Top headlines this week
- ‘Teachers fall down graduate pay league table.’ (Monday)
- ‘Teacher shortage getting worse, say MPs.’ (Tuesday)
- ‘Billions needed to restore school buildings to satisfactory condition.’ (Wednesday)
- ‘Schools must help students choose BTEC quals most valued, says new report.’ (Thursday)
- ‘Almost a third of university academics from outside the UK.’ (Friday)
People/organisations in the news this week
- Brexit on science and research. The Government issued its response to the Science and Technology Committee’s Inquiry into the impact of Brexit on science and R/D listing the work it was doing to ‘protect’ science and R/D and stressing that it remained one of the key principles in future negotiations
- Navigating Brexit. The Institute of Directors considered government options and key priorities for business in a new report on Brexit listing three wishes in particular: no 2nd referendum; an extended transition period if necessary; scenario planning to start on trade deals
- Skilling up for the digital economy. The Coalition for a Digital Economy (Coadec) examined the skills and investment needed for new tech start-ups and business growth raising concerns about shortages in three skill areas in particular: basic skills; STEM; and software development
- Manufacturing up. The CBI reported continuing demand for UK manufactured goods in its latest Industrial Trends Survey, with output expected to increase over coming months although with prices also expected to rise
- Fueling the manufacturing fire. The Centre for Policy Studies listed ten proposals, including avoiding government-led strategies and reviewing the role of UTCs, to help improve the competitiveness of UK manufacturing in a Paper for the National Manufacturing Conference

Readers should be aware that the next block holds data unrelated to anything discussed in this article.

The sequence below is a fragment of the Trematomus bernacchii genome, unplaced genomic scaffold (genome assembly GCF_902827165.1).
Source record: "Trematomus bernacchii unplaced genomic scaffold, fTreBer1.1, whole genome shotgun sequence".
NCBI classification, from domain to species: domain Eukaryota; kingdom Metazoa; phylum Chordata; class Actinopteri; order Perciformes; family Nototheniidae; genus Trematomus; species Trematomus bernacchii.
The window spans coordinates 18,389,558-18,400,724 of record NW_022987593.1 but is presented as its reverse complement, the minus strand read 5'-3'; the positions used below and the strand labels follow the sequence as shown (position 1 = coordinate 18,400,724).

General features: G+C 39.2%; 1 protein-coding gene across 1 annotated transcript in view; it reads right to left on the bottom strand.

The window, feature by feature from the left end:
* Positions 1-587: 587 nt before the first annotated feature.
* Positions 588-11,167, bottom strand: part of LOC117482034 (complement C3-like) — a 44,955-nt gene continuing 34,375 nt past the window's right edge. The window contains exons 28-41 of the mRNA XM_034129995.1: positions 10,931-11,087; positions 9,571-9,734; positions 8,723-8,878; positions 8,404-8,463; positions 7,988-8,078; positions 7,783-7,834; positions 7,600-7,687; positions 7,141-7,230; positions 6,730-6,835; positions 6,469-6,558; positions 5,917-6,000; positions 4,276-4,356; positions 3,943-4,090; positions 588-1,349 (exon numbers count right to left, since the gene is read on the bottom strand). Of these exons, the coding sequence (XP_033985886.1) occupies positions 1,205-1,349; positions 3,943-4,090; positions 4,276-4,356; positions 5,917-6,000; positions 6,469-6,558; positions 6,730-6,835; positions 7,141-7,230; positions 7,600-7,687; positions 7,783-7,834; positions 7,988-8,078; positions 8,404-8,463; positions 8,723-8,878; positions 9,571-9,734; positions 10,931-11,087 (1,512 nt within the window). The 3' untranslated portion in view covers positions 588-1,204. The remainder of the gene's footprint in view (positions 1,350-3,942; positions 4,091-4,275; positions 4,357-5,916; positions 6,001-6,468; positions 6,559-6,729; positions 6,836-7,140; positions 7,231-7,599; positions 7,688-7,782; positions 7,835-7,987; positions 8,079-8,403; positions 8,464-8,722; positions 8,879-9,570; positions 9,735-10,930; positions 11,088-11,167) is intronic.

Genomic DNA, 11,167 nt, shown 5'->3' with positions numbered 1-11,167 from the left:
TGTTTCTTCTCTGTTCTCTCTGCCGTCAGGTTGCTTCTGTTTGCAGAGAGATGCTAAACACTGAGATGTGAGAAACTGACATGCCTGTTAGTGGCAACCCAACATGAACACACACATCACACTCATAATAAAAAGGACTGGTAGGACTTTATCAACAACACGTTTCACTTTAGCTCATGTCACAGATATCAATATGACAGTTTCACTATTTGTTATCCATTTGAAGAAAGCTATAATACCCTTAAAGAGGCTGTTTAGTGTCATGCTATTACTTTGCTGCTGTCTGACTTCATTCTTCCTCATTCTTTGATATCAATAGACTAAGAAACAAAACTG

- Gig review. Sheeta Gill of Gill HR Consultancy reported on some of the arguments for (choice, flexibility) and against (low pay, job insecurity) the gig economy at the opening session of Matthew Taylor’s review into modern employment practices.
- Funding grant for 2017/18. The government issued its funding grant and listed priorities for the sector for the 2017/18 financial year, broadly the same as currently but with a new emphasis on the Industrial Strategy, the Institute for Coding, the Teaching Excellence Framework
- Brexit Group. The government published the terms of reference and membership details of the working group set up to consider the impact of Brexit on research and innovation
- Essay mills. The HE Minister called on universities to do more to stop students resorting to buying essays on line, calling for new guidance to be made available for the start of the 2017/18 year and for QAA to clamp down on the advertising of essay websites